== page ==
Uber picks up three top execs from Google, Facebook and Klout

Uber, the car service shown above, has picked up top executives from Facebook, Google and Klout. (Photo by Linda Davidson / The Washington Post) (Linda Davidson/THE WASHINGTON POST)

Uber announced Tuesday that it has added three new top executives to its ranks by combing the employee lists at Google, Facebook and Klout.

In a company blog post, Uber said that it has made three major hires: Former Google treasurer and chief accountant Brent Callinicos will now be the firm’s chief financial officer; Emil Michael, former chief operating officer of Klout, will join as its senior vice president of business; and Ed Baker, formerly head of international growth at Facebook, will become the car service’s head of growth. Michael and Baker will start in their positions immediately. Callinicos starts Monday.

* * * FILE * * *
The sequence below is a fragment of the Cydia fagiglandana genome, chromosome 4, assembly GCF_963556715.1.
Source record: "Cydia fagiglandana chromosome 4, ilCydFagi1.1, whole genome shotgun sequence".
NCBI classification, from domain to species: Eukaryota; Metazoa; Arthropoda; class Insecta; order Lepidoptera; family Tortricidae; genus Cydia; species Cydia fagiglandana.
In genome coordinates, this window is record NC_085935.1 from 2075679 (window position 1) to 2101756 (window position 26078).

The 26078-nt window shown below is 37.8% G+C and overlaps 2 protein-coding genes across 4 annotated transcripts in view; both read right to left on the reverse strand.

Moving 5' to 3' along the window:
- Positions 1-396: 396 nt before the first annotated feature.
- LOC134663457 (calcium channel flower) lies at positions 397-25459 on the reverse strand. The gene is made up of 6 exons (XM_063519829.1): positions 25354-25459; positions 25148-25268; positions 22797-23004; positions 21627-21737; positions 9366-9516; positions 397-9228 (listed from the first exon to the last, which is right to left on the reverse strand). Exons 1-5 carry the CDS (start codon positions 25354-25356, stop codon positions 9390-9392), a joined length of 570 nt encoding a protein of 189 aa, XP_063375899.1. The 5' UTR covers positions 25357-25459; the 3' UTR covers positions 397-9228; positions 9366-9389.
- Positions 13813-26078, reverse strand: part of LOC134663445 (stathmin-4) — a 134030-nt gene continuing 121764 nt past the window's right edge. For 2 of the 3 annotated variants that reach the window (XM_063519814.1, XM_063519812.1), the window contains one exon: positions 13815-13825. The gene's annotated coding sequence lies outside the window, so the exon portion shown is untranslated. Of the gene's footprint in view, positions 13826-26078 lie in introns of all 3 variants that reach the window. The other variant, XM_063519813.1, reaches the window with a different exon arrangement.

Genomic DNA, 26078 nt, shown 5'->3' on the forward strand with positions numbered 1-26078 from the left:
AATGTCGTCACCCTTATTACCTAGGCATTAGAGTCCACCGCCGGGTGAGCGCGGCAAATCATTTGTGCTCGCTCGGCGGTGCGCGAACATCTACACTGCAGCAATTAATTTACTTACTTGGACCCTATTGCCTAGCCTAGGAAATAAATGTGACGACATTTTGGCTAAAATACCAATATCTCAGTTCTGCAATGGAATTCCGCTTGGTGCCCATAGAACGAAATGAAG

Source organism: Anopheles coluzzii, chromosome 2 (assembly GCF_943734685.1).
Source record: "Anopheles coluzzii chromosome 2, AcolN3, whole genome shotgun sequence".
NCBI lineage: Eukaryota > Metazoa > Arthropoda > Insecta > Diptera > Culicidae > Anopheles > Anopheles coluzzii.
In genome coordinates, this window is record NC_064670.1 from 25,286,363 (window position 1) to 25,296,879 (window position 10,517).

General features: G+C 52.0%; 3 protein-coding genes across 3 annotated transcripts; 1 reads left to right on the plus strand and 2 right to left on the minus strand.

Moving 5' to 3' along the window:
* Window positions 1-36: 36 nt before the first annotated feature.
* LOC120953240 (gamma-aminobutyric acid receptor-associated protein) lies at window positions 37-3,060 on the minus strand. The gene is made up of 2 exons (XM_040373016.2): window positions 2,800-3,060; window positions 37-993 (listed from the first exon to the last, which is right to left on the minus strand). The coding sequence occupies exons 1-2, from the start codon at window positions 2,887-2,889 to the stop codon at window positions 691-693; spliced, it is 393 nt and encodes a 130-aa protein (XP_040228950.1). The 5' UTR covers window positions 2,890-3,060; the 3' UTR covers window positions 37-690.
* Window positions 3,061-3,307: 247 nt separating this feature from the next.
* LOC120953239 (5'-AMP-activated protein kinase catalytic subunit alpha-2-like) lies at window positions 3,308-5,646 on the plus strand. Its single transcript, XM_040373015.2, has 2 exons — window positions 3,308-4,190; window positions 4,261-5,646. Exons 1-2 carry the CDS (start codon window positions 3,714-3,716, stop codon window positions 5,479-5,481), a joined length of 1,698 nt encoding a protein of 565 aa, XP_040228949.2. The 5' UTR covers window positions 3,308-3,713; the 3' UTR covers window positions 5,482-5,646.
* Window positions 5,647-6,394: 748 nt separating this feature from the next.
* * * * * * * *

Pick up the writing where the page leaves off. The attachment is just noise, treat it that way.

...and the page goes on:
The app-based car service is now in more than 40 cities worldwide, including the D.C. area.

Of course, it hasn’t been a completely smooth ride for Uber, which has run into its fair share of pushback from taxicab commissions, as well as local governments who have been wrestling with how to adjust or interpret their local rules to work with the car service.

That’s certainly been the case in D.C., where Uber and the D.C. Taxi Commission have had multiple disagreements, most recently about new restrictions on what counts as a “sedan.”

Regulation spats aside, the company recently announced that it had raised $258 million in funding from Google Ventures and TPG Capital, according to TechCrunch. Today’s hires show that the service — problems and all — has gained enough attention to attract talent from some of the industry’s most notable firms and that it’s not stopping its push for expansion any time soon.

(Jeff Bezos, who has agreed to buy The Washington Post newspaper, is an investor in Uber.)

Related stories:

Editorial board: One too many cabs for D.C.’s Taxi Commission

Uber wars threaten to reignite over new regulations

Follow The Post’s new tech blog, The Switch, where technology and policy connect.

Hayley Tsukayama covers consumer technology for The Washington Post.



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